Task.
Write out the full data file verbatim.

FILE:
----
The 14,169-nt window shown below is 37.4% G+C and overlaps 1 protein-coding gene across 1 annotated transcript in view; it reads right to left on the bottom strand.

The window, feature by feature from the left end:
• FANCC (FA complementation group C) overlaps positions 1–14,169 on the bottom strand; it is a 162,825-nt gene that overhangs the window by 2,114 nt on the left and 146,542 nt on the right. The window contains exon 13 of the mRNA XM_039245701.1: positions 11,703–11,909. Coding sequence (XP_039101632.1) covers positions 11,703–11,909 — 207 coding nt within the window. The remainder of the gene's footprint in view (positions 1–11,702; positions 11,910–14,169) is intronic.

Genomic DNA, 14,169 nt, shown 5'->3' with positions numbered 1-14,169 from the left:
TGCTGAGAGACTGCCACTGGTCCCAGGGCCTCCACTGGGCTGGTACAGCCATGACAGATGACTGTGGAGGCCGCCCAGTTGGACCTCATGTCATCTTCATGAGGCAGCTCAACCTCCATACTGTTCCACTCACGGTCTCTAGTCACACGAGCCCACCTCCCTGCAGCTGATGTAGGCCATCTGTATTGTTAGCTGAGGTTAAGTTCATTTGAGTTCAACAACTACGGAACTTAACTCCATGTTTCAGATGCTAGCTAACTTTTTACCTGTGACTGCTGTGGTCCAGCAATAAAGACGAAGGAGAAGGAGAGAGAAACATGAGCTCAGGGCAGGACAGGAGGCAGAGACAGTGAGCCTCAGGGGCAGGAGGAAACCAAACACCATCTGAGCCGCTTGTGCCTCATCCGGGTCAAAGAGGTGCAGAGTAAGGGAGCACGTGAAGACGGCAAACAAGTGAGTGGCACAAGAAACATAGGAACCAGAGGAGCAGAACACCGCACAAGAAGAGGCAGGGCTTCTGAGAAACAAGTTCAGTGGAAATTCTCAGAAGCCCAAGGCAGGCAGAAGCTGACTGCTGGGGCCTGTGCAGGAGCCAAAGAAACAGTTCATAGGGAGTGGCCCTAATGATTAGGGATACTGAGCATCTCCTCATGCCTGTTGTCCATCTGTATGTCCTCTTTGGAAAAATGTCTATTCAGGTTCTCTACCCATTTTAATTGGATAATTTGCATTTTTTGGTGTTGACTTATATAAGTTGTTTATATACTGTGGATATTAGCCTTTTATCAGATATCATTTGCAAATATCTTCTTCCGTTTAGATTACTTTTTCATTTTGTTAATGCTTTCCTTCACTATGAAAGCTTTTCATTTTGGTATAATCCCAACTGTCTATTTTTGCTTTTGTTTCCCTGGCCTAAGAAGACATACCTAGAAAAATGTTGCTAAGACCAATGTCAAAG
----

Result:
The 14,169-nt window shown below is 37.4% G+C and overlaps 1 protein-coding gene across 1 annotated transcript in view; it reads right to left on the bottom strand.

The window, feature by feature from the left end:
• FANCC (FA complementation group C) overlaps positions 1–14,169 on the bottom strand; it is a 162,825-nt gene that overhangs the window by 2,114 nt on the left and 146,542 nt on the right. The window contains exon 13 of the mRNA XM_039245701.1: positions 11,703–11,909. Coding sequence (XP_039101632.1) covers positions 11,703–11,909 — 207 coding nt within the window. The remainder of the gene's footprint in view (positions 1–11,702; positions 11,910–14,169) is intronic.

Genomic DNA, 14,169 nt, shown 5'->3' with positions numbered 1-14,169 from the left:
TGCTGAGAGACTGCCACTGGTCCCAGGGCCTCCACTGGGCTGGTACAGCCATGACAGATGACTGTGGAGGCCGCCCAGTTGGACCTCATGTCATCTTCATGAGGCAGCTCAACCTCCATACTGTTCCACTCACGGTCTCTAGTCACACGAGCCCACCTCCCTGCAGCTGATGTAGGCCATCTGTATTGTTAGCTGAGGTTAAGTTCATTTGAGTTCAACAACTACGGAACTTAACTCCATGTTTCAGATGCTAGCTAACTTTTTACCTGTGACTGCTGTGGTCCAGCAATAAAGACGAAGGAGAAGGAGAGAGAAACATGAGCTCAGGGCAGGACAGGAGGCAGAGACAGTGAGCCTCAGGGGCAGGAGGAAACCAAACACCATCTGAGCCGCTTGTGCCTCATCCGGGTCAAAGAGGTGCAGAGTAAGGGAGCACGTGAAGACGGCAAACAAGTGAGTGGCACAAGAAACATAGGAACCAGAGGAGCAGAACACCGCACAAGAAGAGGCAGGGCTTCTGAGAAACAAGTTCAGTGGAAATTCTCAGAAGCCCAAGGCAGGCAGAAGCTGACTGCTGGGGCCTGTGCAGGAGCCAAAGAAACAGTTCATAGGGAGTGGCCCTAATGATTAGGGATACTGAGCATCTCCTCATGCCTGTTGTCCATCTGTATGTCCTCTTTGGAAAAATGTCTATTCAGGTTCTCTACCCATTTTAATTGGATAATTTGCATTTTTTGGTGTTGACTTATATAAGTTGTTTATATACTGTGGATATTAGCCTTTTATCAGATATCATTTGCAAATATCTTCTTCCGTTTAGATTACTTTTTCATTTTGTTAATGCTTTCCTTCACTATGAAAGCTTTTCATTTTGGTATAATCCCAACTGTCTATTTTTGCTTTTGTTTCCCTGGCCTAAGAAGACATACCTAGAAAAATGTTGCTAAGACCAATGTCAAAG